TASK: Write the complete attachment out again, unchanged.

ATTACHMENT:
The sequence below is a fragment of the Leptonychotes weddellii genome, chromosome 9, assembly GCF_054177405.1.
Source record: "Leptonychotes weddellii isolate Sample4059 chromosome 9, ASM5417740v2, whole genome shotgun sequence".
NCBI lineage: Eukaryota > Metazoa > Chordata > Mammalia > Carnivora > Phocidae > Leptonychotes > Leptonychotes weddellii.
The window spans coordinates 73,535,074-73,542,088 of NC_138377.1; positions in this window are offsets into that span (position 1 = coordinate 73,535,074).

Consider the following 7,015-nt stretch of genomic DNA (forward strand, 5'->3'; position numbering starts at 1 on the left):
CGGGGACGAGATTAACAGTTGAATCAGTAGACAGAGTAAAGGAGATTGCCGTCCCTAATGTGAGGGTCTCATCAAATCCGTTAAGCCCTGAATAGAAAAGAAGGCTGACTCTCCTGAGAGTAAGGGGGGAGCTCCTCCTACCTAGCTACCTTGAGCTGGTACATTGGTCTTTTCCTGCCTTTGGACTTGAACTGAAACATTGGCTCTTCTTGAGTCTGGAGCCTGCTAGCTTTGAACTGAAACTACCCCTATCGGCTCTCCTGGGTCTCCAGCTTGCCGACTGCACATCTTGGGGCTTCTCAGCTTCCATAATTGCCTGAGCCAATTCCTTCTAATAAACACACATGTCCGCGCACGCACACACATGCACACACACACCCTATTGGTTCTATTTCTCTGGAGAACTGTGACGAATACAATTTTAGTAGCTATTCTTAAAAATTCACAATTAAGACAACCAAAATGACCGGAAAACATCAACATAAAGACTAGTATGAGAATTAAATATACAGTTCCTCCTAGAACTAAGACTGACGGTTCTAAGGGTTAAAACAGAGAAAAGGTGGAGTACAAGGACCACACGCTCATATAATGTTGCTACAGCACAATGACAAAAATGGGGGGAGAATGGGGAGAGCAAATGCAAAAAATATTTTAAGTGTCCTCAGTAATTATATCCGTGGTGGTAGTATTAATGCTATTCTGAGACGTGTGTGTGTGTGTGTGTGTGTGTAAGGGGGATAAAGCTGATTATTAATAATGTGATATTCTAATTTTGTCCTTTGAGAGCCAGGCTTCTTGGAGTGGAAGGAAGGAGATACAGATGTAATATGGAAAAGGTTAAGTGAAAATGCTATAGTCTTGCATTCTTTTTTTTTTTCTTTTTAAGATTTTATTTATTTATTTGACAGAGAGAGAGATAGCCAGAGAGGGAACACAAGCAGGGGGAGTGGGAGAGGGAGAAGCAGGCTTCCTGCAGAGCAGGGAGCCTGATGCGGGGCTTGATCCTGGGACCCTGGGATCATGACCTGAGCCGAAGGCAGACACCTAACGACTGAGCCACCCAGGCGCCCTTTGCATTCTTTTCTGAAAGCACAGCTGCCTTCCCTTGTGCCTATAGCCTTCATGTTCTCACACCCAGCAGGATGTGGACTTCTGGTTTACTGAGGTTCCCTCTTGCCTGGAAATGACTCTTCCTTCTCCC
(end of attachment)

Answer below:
The sequence below is a fragment of the Leptonychotes weddellii genome, chromosome 9, assembly GCF_054177405.1.
Source record: "Leptonychotes weddellii isolate Sample4059 chromosome 9, ASM5417740v2, whole genome shotgun sequence".
NCBI lineage: Eukaryota > Metazoa > Chordata > Mammalia > Carnivora > Phocidae > Leptonychotes > Leptonychotes weddellii.
The window spans coordinates 73,535,074-73,542,088 of NC_138377.1; positions in this window are offsets into that span (position 1 = coordinate 73,535,074).

Consider the following 7,015-nt stretch of genomic DNA (forward strand, 5'->3'; position numbering starts at 1 on the left):
CGGGGACGAGATTAACAGTTGAATCAGTAGACAGAGTAAAGGAGATTGCCGTCCCTAATGTGAGGGTCTCATCAAATCCGTTAAGCCCTGAATAGAAAAGAAGGCTGACTCTCCTGAGAGTAAGGGGGGAGCTCCTCCTACCTAGCTACCTTGAGCTGGTACATTGGTCTTTTCCTGCCTTTGGACTTGAACTGAAACATTGGCTCTTCTTGAGTCTGGAGCCTGCTAGCTTTGAACTGAAACTACCCCTATCGGCTCTCCTGGGTCTCCAGCTTGCCGACTGCACATCTTGGGGCTTCTCAGCTTCCATAATTGCCTGAGCCAATTCCTTCTAATAAACACACATGTCCGCGCACGCACACACATGCACACACACACCCTATTGGTTCTATTTCTCTGGAGAACTGTGACGAATACAATTTTAGTAGCTATTCTTAAAAATTCACAATTAAGACAACCAAAATGACCGGAAAACATCAACATAAAGACTAGTATGAGAATTAAATATACAGTTCCTCCTAGAACTAAGACTGACGGTTCTAAGGGTTAAAACAGAGAAAAGGTGGAGTACAAGGACCACACGCTCATATAATGTTGCTACAGCACAATGACAAAAATGGGGGGAGAATGGGGAGAGCAAATGCAAAAAATATTTTAAGTGTCCTCAGTAATTATATCCGTGGTGGTAGTATTAATGCTATTCTGAGACGTGTGTGTGTGTGTGTGTGTGTGTAAGGGGGATAAAGCTGATTATTAATAATGTGATATTCTAATTTTGTCCTTTGAGAGCCAGGCTTCTTGGAGTGGAAGGAAGGAGATACAGATGTAATATGGAAAAGGTTAAGTGAAAATGCTATAGTCTTGCATTCTTTTTTTTTTTCTTTTTAAGATTTTATTTATTTATTTGACAGAGAGAGAGATAGCCAGAGAGGGAACACAAGCAGGGGGAGTGGGAGAGGGAGAAGCAGGCTTCCTGCAGAGCAGGGAGCCTGATGCGGGGCTTGATCCTGGGACCCTGGGATCATGACCTGAGCCGAAGGCAGACACCTAACGACTGAGCCACCCAGGCGCCCTTTGCATTCTTTTCTGAAAGCACAGCTGCCTTCCCTTGTGCCTATAGCCTTCATGTTCTCACACCCAGCAGGATGTGGACTTCTGGTTTACTGAGGTTCCCTCTTGCCTGGAAATGACTCTTCCTTCTCCC